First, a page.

It wasn’t that long ago when the only meaning of self publishing was vanity publishing. Self published authors were not considered ‘real’ authors, and could only get published by paying vanity publishers top dollar to print their books. Vanity publishers gave you no distribution, just a minimum print run of 1000 books, which once delivered to your garage, you had the pleasure of trying to distribute to bookshops yourself.
Even with this model, some authors managed to make the jump from vanity to traditional publishing. Australia thriller writer Matthew Reilly is a great example. He wrote his first book, ‘Contest’ when he was just 19. The book had the distinction of being rejected by every publisher in Australia. Undeterred, Matthew got himself a bank loan and self published 1000 copies, distributing them himself. He was finally ‘discovered’ when the commissioning editor of Pan-MacMillan discovered a copy of ‘Contest’ in a bookstore, and signed him to a 2 book deal.
Fast forward to now, and self publishing means incredible opportunities for new writers.
That’s because the advent of Smashwords, KDP (Kindle Direct Publishing), POD (Print on Demand) and the ease of creating a writers’ platform via Facebook, Instagram Twitter and WordPress has been a perfect storm of technologies enabling writers of fiction and non-fiction, to break out of the box, find readers and create their own little publishing empires.
American author Hugh Howey is another self-publishing success story. His SF dystopian saga ‘Wool’ was self published on Amazon and rapidly became a bestseller. This got the attention of an agent, who working together with Howey helped him land the first hybrid six figure print contract with major publishing house Simon and Schuster. This hybrid deal allowed Howey to retain his digital self publishing rights. Wool is currently in production as an Apple TV+ movie. Quite the journey for a little self published Amazon book.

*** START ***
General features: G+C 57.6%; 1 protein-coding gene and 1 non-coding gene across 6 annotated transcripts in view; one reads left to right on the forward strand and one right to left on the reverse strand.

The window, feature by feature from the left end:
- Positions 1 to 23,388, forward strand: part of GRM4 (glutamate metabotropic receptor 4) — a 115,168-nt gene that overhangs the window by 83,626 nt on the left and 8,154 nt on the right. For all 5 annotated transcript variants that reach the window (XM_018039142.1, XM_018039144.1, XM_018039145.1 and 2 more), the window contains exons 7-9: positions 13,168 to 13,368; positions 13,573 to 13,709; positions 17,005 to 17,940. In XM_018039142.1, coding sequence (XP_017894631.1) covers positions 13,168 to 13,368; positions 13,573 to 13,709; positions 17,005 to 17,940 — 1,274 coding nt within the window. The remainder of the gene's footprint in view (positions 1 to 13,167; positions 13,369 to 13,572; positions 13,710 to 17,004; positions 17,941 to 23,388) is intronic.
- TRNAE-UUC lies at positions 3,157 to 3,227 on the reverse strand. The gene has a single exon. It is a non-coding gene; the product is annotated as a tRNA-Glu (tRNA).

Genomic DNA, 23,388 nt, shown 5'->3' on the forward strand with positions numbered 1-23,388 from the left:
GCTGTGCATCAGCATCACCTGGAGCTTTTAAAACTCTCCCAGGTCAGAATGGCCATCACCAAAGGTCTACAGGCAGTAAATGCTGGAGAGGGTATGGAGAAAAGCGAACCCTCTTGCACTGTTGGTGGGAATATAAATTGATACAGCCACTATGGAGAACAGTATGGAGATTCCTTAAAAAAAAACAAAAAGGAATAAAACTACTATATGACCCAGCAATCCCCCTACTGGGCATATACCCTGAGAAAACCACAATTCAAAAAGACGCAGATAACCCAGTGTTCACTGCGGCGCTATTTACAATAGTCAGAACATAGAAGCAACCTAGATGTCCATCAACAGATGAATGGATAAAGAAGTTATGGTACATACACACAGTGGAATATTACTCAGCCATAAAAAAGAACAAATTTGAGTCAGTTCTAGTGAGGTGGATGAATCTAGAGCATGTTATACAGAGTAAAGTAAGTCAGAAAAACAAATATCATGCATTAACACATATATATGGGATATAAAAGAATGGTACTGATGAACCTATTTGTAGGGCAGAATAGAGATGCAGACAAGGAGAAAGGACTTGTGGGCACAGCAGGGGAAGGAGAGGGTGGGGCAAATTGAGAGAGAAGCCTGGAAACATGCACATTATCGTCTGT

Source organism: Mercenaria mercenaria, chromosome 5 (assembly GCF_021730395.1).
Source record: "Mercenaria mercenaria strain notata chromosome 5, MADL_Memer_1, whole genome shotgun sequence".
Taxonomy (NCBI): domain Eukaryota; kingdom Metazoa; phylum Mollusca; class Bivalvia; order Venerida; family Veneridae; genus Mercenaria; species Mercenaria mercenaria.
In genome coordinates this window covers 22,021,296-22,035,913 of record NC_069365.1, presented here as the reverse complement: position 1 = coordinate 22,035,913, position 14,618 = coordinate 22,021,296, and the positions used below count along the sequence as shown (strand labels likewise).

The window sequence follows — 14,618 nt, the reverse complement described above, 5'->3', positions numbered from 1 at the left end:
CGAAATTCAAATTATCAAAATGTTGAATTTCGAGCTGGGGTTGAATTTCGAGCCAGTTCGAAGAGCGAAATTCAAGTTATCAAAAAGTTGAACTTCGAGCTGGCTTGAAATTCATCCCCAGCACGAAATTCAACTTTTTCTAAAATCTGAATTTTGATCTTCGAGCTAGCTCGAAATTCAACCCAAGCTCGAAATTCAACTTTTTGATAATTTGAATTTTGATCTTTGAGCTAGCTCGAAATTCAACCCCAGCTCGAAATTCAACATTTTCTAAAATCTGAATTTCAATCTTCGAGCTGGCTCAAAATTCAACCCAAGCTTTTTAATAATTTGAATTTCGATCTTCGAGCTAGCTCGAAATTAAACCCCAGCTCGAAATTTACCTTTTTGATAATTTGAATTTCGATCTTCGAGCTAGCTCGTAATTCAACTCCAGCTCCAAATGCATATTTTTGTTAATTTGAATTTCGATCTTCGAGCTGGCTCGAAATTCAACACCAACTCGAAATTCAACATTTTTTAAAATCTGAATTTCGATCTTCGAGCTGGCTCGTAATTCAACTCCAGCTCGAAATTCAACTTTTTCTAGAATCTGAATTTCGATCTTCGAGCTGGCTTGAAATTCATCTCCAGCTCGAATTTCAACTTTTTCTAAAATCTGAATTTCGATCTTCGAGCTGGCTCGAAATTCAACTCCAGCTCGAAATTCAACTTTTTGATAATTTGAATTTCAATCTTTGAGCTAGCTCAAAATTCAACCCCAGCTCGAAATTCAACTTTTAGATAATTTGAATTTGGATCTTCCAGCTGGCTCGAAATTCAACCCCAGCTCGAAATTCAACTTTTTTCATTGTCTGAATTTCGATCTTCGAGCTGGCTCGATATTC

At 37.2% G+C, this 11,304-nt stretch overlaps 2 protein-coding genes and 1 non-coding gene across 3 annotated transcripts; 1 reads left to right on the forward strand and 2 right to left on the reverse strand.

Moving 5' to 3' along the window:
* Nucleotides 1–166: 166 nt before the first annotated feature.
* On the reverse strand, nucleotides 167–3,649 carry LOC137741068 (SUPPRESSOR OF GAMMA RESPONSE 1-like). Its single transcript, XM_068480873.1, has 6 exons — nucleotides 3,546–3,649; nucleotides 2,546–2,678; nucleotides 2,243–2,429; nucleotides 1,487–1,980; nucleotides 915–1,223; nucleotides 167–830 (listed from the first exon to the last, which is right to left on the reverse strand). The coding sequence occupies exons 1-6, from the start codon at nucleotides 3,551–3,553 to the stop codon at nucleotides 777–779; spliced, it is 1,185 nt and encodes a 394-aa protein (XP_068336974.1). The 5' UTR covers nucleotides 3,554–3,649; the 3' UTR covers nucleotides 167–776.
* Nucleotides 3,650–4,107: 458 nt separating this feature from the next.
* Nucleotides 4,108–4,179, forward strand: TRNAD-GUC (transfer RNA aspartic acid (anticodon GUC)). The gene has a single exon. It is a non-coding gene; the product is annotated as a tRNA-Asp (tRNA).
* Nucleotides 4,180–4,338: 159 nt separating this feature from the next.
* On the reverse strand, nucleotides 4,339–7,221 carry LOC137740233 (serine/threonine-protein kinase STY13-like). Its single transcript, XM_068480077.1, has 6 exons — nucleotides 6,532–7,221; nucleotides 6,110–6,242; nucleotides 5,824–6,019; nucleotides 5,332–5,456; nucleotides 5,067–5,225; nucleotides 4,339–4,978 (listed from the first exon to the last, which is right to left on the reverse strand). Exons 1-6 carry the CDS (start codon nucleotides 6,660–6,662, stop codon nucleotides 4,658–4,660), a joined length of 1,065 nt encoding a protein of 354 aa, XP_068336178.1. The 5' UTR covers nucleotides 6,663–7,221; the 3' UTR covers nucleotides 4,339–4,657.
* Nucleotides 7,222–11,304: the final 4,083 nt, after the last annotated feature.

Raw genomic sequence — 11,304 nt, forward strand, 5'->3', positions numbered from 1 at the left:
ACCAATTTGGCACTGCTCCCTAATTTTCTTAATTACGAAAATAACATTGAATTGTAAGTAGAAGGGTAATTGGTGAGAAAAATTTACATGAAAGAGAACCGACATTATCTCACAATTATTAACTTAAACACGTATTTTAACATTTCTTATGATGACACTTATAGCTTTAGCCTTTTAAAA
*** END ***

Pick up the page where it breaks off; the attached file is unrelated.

Self publishing can bring great opportunities. In Hugh Howey’s words:
For those who want to self-publish [from the start], embrace that. There’s no stigma from publishers, so if you want to become a hybrid author, the goal is to get as many works published [as possible]—high-quality stuff—build an author platform, and trust that 10 years from now you have 20 works available and one takes off and a publisher will approach you. You have as good a chance of winning a publisher over by getting sales going through your self-published works as you do submitting to the slush pile.Hugh Howey from Writer’s Digest Interview
Self publishing gives you complete control of how your books are presented and marketed. The downside is you have to do everything yourself. Some self published writers are natural control freaks, and love this part of self publishing. However, if taking care of all the details that go into creating and marketing a book makes you feel overwhelmed, there is another way. Instead of doing everything yourself, get help. This way, you’ll end up with an equally professional product – no matter if it’s an eBook or POD (print on demand).
The self publishing space is much more crowded than 10 years ago and the competition is much more fierce. To stand out, you need to create a great product and that means taking care of the little details. So get help. Self edit as much as possible, but make your story really shine by hiring an editor. Don’t design your own book cover, hire a graphic designer. Get help marketing and launching your book.
Self publishing can be a great pathway to finding a traditional publisher. In the meantime, you can find and delight readers, build a platform, sell books, and who knows – you could be the next Hugh Howey.
Are you ready to take the next step? Madhouse Media Publishing helps indie authors like you self publish your book to the highest possible standard. We work with you every step of the way to ensure your book looks great.
Download our free eBook ‘The Real Costs of Self Publishing’ or get in touch for an obligation free appraisal.